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Posts Tagged ‘a time to die’

IMG_20191007_105632077This spring, I decided to plant a tomato seedling in a pot on our balcony. I hoped it would grow into a nice, rounded little bush and, in time, bear at least a few little cherry tomatoes. But, to my surprise, it has continued to shoot up, sprouting more and more leaves and yellow flowers, daily growing ever higher! Yet it was not its size that captured my attention this week, but rather the pungent scent of its leaves as I touched them gently. Immediately, I was wafted back many, many years to those lush tomato bushes my father took delight in growing in our backyard in Brisbane, where I grew up.

As a little girl, I often liked to join my father while he gardened. One day, I decided I would help him, so I gathered up my skirt to form a soft kind of pouch and made my way along our rows of tomato bushes, picking whatever fruit I saw there.

Once finished, I joyfully showed my stash to my father. But alas—he took one look, then chased me up our steep backyard, roaring with rage, as those tomatoes scattered everywhere! You see, they were all still green—my father had been patiently waiting until just the right time to harvest them. But I did not know that—and I had picked them far too early to be of use to anyone.

Perhaps one could say I was scarred for life, since I still remember this event so vividly! Yet, as someone who has also enjoyed gardening, I can well understand how devastated my father must have felt at losing his precious tomato crop—or a good portion of it at least. Besides, this whole childhood experience taught me a good lesson which, even now as a writer, I need to put into practice. Stories ripen too, like those tomatoes. A whole novel needs time to grow and develop, perhaps even to change shape from what I as the author originally envisaged. It needs gentle nurturing—and often much pruning—in order to be palatable to any future readers. So the whole process cannot be rushed, if my precious story is ever truly going to provide enjoyment and nourishment and blessing to others as God intended.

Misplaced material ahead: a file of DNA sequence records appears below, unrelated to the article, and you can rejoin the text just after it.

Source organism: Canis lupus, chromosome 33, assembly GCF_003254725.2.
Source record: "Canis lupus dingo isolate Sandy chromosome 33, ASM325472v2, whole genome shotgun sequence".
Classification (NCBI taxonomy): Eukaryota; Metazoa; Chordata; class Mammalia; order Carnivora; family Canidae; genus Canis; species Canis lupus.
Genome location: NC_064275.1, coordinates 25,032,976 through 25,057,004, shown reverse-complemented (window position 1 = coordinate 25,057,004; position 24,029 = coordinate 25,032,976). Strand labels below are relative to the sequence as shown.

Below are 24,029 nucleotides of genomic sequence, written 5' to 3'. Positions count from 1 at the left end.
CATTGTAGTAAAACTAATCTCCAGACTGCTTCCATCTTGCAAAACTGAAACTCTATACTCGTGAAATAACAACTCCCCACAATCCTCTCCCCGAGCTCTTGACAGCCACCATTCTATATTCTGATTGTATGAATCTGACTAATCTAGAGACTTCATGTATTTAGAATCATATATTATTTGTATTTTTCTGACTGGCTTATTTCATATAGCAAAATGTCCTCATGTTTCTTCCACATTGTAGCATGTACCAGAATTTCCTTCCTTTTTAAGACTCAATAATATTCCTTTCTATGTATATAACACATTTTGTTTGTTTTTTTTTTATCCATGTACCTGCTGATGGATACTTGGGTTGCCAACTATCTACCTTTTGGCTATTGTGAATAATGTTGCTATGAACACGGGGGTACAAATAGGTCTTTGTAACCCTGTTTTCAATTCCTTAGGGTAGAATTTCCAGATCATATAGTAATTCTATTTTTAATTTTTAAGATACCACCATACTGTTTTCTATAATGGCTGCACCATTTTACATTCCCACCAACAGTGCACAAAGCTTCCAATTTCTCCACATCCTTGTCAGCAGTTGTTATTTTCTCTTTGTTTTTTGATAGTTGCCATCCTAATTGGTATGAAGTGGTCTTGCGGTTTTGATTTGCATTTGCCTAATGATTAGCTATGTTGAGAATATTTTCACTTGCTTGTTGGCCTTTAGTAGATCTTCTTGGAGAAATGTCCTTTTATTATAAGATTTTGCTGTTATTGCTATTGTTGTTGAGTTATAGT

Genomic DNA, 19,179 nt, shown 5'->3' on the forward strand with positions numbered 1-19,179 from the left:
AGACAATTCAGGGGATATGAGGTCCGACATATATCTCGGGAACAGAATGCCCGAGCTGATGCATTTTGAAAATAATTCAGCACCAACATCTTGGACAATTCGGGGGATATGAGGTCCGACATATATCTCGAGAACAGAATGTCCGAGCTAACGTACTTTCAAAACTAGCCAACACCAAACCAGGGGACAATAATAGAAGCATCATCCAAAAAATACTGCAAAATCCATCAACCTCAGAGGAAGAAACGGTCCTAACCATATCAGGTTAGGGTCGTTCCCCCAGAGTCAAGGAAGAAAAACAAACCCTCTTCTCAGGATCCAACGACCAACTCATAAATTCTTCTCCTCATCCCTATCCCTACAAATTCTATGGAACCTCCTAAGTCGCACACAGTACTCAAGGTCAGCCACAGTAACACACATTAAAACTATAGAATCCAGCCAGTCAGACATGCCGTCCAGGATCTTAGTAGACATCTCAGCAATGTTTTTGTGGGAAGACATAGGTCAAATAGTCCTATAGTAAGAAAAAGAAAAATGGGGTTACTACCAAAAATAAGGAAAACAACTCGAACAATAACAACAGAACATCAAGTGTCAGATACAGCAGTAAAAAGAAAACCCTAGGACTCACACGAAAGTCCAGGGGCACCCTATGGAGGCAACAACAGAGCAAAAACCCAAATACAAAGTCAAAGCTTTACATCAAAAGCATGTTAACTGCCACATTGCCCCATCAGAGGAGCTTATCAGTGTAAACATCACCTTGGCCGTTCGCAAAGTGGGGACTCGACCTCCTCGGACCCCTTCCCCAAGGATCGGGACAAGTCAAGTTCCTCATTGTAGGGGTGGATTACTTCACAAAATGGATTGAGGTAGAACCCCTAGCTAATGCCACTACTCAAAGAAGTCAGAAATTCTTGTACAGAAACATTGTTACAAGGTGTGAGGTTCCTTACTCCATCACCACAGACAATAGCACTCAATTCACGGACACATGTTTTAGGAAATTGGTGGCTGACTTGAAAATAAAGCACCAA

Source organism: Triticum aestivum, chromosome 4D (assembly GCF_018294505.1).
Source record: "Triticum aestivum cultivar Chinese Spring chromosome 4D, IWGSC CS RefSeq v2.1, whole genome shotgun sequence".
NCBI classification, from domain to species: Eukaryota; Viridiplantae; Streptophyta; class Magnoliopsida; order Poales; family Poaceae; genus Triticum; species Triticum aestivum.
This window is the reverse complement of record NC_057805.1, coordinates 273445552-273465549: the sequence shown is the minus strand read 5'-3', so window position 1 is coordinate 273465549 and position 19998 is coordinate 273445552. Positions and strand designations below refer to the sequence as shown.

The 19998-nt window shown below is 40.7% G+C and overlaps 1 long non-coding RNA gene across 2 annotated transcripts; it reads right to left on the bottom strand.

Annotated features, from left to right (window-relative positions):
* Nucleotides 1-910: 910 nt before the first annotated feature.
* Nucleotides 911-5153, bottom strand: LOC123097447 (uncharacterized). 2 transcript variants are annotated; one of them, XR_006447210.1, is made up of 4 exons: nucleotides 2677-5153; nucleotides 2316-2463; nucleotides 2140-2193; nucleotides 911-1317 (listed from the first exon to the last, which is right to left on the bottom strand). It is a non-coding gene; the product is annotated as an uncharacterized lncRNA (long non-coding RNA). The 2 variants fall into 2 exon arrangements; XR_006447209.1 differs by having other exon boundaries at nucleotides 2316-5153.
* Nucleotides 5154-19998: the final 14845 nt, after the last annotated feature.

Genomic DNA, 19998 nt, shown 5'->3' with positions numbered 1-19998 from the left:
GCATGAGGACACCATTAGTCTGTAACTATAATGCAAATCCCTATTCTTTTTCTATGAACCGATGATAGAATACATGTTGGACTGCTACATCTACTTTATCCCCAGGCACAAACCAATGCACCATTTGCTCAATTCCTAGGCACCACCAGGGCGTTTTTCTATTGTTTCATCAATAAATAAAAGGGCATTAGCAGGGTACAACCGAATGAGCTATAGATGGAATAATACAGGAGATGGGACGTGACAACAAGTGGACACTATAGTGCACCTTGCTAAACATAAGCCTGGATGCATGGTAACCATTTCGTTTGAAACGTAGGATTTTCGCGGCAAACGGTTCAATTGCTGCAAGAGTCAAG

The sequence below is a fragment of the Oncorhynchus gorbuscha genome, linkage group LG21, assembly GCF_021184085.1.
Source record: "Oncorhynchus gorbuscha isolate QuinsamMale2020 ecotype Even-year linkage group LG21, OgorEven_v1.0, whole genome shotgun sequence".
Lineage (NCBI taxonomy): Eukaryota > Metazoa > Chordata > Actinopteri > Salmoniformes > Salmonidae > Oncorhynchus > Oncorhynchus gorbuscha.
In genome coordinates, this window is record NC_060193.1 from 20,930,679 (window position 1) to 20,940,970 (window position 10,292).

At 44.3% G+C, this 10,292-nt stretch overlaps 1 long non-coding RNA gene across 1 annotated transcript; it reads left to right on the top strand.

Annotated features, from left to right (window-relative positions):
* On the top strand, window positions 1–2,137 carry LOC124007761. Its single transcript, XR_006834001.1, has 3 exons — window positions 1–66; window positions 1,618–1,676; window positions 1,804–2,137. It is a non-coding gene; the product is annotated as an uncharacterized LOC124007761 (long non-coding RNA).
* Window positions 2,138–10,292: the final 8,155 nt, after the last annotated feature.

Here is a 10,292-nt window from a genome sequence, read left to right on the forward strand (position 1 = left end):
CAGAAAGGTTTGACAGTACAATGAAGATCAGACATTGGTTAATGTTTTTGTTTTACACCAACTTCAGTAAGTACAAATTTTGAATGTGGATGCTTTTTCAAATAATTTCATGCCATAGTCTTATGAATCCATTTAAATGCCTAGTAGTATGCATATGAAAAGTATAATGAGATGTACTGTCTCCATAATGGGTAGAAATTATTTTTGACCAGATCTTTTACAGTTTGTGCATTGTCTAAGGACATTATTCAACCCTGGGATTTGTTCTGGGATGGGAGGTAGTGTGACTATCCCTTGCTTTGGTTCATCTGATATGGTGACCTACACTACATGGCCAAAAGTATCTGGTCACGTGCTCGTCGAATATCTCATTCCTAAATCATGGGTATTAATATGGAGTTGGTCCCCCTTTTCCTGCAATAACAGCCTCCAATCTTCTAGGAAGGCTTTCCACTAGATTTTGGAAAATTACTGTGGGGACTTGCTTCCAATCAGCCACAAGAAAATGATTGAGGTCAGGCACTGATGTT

Recently, I heard two excellent sermons both based on Ecclesiastes 3, which begins:

There is a time for everything, and a season for every activity under heaven: a time to be born and a time to die, a time to plant and a time to uproot … (3:1-2)

What a good reminder to hear—twice over—just when I was feeling frustrated that my current novel would not be ready in time to pitch it to a potential publisher at an upcoming writers’ conference! As a result, I decided to relax about it all and to keep on faithfully writing and fine-tuning my story, trusting God for the eventual outcome and for the Spirit’s enabling throughout.

I remembered those green tomatoes. I remembered there is a time for everything. I remembered my times are in God’s hands and that those hands are so trustworthy—and I pray you will too.

But I trust in you, O Lord; I say, “You are my God.” My times are in your hands …’ Psalm 31:14-15

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